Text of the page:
The Fed and Climate Change
The New Republic’s Kate Aronoff explains “Why Joe Manchin Sank Sarah Bloom Raskin’s Nomination.”
On Friday, an energetic Joe Manchin spoke to a room full of oil and gas executives in Houston. The following Monday, after long declining to state his position publicly, he came out against Biden’s nomination of Sarah Bloom Raskin to become the top banking cop at the Federal Reserve, as vice chair of supervision. Like his Republican colleagues on the Senate Banking Committee—who boycotted a vote on all pending Fed nominations over Raskin’s professed willingness to incorporate the reality of the climate crisis into banking rules—Manchin cited “the critical importance of financing an all-of-the-above energy policy to meet our nation’s critical energy needs.” By Tuesday afternoon, Raskin had withdrawn her nomination.
This is followed by several paragraphs noting that Manchin got rich in the energy business, continues to profit handsomely from those businesses (which are now controlled by his son, with his own shares in a blind trust), and is heavily backed by energy interests. But we knew that.
Fossil fuel executives’ worry about investors losing interest is one of the reasons they opposed the Sarah Bloom Raskin nomination. Climate-related financial regulations of the sort Raskin and a growing number of central bankers around the world have endorsed—including climate stress tests and disclosures on greenhouse gas emissions and transition risk—could add a layer of scrutiny for financial institutions looking to continue investing in coal, oil, and gas projects. “Our industries have already felt the impacts of such activism, as the decapitalization of oil and natural gas has meant that companies cannot adequately invest in new production to respond to the high price signals the market is sending,” 41 oil and gas trade associations wrote in an open letter opposing her nomination.
Tempting as it is to understand fossil fuel interests as a small band of evil executives who wake up every day aspiring to destroy the planet, they control the lifeblood of the global economy—substances that supply 80 percent of the world’s energy. Their power stems from that, and it’s perfectly rational for them to spend generous amounts of money ensuring that nothing comes along to threaten it. As Jane Mayer reported recently in The New Yorker, that spending is what laid the groundwork for them to block Sarah Bloom Raskin’s Fed nomination. Ranking Senate Banking Committee Republican Pat Toomey, who led the charge against Raskin there, has taken over $1 million in contributions from the fossil fuel industry since coming to Washington. In his far shorter tenure on the Hill, Manchin has taken $1.2 million in campaign contributions from energy and natural resource PACs. A conservative dark-money group called the American Accountability Foundation, Mayer reports, took credit for the opposition campaign.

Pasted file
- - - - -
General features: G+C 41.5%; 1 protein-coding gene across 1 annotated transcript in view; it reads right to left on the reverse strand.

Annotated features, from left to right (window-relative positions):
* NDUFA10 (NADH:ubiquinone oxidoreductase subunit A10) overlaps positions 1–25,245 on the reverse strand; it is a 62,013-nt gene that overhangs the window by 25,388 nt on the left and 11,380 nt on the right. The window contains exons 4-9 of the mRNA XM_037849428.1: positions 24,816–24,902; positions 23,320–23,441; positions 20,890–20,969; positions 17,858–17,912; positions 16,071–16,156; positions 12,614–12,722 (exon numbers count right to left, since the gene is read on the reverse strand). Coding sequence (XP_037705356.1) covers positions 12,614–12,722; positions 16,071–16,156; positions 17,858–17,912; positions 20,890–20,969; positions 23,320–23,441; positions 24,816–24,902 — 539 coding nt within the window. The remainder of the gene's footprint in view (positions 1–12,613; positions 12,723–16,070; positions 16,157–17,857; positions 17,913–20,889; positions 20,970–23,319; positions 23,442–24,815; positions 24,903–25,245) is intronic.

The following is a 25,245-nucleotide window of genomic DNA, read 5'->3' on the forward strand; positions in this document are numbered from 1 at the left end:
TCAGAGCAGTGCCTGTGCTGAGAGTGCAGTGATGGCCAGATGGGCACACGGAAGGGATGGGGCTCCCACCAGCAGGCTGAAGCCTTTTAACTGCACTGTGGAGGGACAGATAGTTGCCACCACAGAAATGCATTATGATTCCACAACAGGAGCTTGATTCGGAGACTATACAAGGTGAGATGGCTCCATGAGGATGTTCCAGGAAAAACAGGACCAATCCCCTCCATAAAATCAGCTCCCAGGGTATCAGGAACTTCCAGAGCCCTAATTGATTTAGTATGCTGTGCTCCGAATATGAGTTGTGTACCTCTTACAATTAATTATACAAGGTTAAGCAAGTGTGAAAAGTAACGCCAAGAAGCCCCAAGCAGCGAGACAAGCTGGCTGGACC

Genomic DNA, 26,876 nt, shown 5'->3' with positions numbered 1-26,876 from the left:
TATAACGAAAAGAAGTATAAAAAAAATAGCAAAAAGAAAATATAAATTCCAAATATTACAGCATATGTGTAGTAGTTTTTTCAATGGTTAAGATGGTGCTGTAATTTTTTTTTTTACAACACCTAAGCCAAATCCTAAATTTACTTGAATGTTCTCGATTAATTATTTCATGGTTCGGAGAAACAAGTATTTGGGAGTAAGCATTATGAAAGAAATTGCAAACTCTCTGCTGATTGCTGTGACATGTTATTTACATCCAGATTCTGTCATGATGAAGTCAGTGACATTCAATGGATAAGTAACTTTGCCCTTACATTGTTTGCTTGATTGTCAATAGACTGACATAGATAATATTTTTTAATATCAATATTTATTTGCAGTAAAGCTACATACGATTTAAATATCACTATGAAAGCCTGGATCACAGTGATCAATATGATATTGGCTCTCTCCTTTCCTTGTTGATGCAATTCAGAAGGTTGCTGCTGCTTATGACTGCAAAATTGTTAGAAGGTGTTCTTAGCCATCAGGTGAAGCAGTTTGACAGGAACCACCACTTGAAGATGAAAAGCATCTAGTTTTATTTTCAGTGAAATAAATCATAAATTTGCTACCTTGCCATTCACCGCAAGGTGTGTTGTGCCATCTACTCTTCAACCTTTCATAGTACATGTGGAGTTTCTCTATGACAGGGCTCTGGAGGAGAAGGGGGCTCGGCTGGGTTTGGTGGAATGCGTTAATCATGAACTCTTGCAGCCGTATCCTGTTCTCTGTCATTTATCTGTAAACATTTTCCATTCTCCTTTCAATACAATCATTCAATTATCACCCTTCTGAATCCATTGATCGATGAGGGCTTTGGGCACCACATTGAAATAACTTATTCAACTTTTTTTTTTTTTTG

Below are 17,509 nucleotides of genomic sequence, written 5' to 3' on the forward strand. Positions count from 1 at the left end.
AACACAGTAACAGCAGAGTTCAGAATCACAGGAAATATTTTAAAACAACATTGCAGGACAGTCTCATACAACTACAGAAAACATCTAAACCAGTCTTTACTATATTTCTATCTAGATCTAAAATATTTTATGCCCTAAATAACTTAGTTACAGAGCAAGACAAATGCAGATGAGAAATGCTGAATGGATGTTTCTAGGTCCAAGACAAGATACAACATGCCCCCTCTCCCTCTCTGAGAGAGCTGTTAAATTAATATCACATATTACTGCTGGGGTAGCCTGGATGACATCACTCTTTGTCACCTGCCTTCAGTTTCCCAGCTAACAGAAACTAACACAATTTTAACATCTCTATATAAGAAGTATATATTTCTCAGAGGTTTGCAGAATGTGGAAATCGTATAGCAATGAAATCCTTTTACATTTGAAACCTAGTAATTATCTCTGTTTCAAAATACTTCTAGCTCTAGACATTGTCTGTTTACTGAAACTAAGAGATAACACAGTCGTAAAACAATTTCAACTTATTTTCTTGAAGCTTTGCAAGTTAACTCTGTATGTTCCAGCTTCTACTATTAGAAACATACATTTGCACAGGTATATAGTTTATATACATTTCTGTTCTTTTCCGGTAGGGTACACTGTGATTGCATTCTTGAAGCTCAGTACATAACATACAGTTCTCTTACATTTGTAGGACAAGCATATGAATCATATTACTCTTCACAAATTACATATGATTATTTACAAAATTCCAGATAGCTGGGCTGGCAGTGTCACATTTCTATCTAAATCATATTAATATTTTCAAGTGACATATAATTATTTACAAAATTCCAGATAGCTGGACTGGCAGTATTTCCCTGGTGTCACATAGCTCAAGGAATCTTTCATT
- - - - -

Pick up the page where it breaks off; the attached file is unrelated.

Because American politicians essentially live in permanent campaign mode, they are very attuned to the demands of potential and actual donors. And directionality is next to impossible to discern: do donors back politicians who favor their positions or do politicians take positions that favor their donors? Probably a bit of both.
Regardless, a guy who got rich in the energy business going into politics and then being an advocate for that industry—especially in West Virginia, which very much depends on it—isn’t really that newsworthy. It’s what we’d expect.
What really piqued my interest is the backstory. I had only barely been aware of Raskin’s nomination until Manchin effectively killed it. But why on earth would the Federal Reserve Board be involved in regulating the types of investments banks could make on the basis of their impact on climate change? An Axios report notes that,
Her writings as an academic show that not only does she think the Fed should ensure that banks get prepared for the consequences of climate change, but also that banks and their regulators should play a positive role in a clean energy transition, shifting funding away from fossil fuels and toward clean energy.
Unless there’s some change in the law about which I’m unaware—and that might well be the case—that strikes me as wildly outside its remit.
To be clear: I believe the United States is well behind the rest of the developed world in seeking to address the problem. But it seems to me that the way to solve it is for the Congress to pass broad authorizing legislation, have the President sign it, and then have appropriate regulatory agencies—most obviously, the EPA and Commerce—issue refined guidelines for implementation. The Fed would seem to have enough on its plate at the moment keeping inflation in check and preventing another recession.